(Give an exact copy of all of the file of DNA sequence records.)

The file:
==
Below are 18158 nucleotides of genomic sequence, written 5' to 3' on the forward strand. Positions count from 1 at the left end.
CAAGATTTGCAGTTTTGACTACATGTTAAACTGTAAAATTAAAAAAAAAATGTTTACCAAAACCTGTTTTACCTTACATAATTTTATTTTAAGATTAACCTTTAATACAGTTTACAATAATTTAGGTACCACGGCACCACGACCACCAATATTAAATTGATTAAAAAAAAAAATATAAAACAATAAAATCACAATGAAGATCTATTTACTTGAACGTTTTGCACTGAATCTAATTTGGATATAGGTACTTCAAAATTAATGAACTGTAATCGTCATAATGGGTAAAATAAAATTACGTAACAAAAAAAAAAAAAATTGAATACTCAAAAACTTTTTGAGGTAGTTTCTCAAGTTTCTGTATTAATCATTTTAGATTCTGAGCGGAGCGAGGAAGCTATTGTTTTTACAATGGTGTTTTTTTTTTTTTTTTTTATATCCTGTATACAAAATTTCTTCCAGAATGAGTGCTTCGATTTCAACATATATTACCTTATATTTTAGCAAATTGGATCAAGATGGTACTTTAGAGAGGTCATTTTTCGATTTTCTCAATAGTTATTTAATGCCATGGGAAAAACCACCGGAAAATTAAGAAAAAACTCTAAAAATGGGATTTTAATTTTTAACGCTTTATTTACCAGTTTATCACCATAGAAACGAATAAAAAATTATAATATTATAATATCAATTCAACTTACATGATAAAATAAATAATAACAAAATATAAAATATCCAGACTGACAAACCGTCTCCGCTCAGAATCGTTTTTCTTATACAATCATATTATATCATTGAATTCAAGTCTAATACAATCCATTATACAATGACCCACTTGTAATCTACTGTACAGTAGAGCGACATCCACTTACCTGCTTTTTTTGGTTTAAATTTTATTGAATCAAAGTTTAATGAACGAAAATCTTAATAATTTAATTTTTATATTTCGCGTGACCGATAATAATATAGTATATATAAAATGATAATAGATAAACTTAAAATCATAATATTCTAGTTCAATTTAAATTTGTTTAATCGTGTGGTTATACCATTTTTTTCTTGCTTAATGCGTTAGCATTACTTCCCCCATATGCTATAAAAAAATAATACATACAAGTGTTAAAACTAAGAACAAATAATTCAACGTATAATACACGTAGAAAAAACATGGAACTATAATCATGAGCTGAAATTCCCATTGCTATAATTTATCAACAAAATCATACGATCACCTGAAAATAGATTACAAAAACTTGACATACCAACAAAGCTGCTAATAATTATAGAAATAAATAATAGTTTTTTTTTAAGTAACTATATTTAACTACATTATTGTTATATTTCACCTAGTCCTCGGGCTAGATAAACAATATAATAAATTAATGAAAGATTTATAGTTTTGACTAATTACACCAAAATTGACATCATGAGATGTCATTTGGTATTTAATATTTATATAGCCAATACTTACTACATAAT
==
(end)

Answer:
Below are 18158 nucleotides of genomic sequence, written 5' to 3' on the forward strand. Positions count from 1 at the left end.
CAAGATTTGCAGTTTTGACTACATGTTAAACTGTAAAATTAAAAAAAAAATGTTTACCAAAACCTGTTTTACCTTACATAATTTTATTTTAAGATTAACCTTTAATACAGTTTACAATAATTTAGGTACCACGGCACCACGACCACCAATATTAAATTGATTAAAAAAAAAAATATAAAACAATAAAATCACAATGAAGATCTATTTACTTGAACGTTTTGCACTGAATCTAATTTGGATATAGGTACTTCAAAATTAATGAACTGTAATCGTCATAATGGGTAAAATAAAATTACGTAACAAAAAAAAAAAAAATTGAATACTCAAAAACTTTTTGAGGTAGTTTCTCAAGTTTCTGTATTAATCATTTTAGATTCTGAGCGGAGCGAGGAAGCTATTGTTTTTACAATGGTGTTTTTTTTTTTTTTTTTTATATCCTGTATACAAAATTTCTTCCAGAATGAGTGCTTCGATTTCAACATATATTACCTTATATTTTAGCAAATTGGATCAAGATGGTACTTTAGAGAGGTCATTTTTCGATTTTCTCAATAGTTATTTAATGCCATGGGAAAAACCACCGGAAAATTAAGAAAAAACTCTAAAAATGGGATTTTAATTTTTAACGCTTTATTTACCAGTTTATCACCATAGAAACGAATAAAAAATTATAATATTATAATATCAATTCAACTTACATGATAAAATAAATAATAACAAAATATAAAATATCCAGACTGACAAACCGTCTCCGCTCAGAATCGTTTTTCTTATACAATCATATTATATCATTGAATTCAAGTCTAATACAATCCATTATACAATGACCCACTTGTAATCTACTGTACAGTAGAGCGACATCCACTTACCTGCTTTTTTTGGTTTAAATTTTATTGAATCAAAGTTTAATGAACGAAAATCTTAATAATTTAATTTTTATATTTCGCGTGACCGATAATAATATAGTATATATAAAATGATAATAGATAAACTTAAAATCATAATATTCTAGTTCAATTTAAATTTGTTTAATCGTGTGGTTATACCATTTTTTTCTTGCTTAATGCGTTAGCATTACTTCCCCCATATGCTATAAAAAAATAATACATACAAGTGTTAAAACTAAGAACAAATAATTCAACGTATAATACACGTAGAAAAAACATGGAACTATAATCATGAGCTGAAATTCCCATTGCTATAATTTATCAACAAAATCATACGATCACCTGAAAATAGATTACAAAAACTTGACATACCAACAAAGCTGCTAATAATTATAGAAATAAATAATAGTTTTTTTTTAAGTAACTATATTTAACTACATTATTGTTATATTTCACCTAGTCCTCGGGCTAGATAAACAATATAATAAATTAATGAAAGATTTATAGTTTTGACTAATTACACCAAAATTGACATCATGAGATGTCATTTGGTATTTAATATTTATATAGCCAATACTTACTACATAAT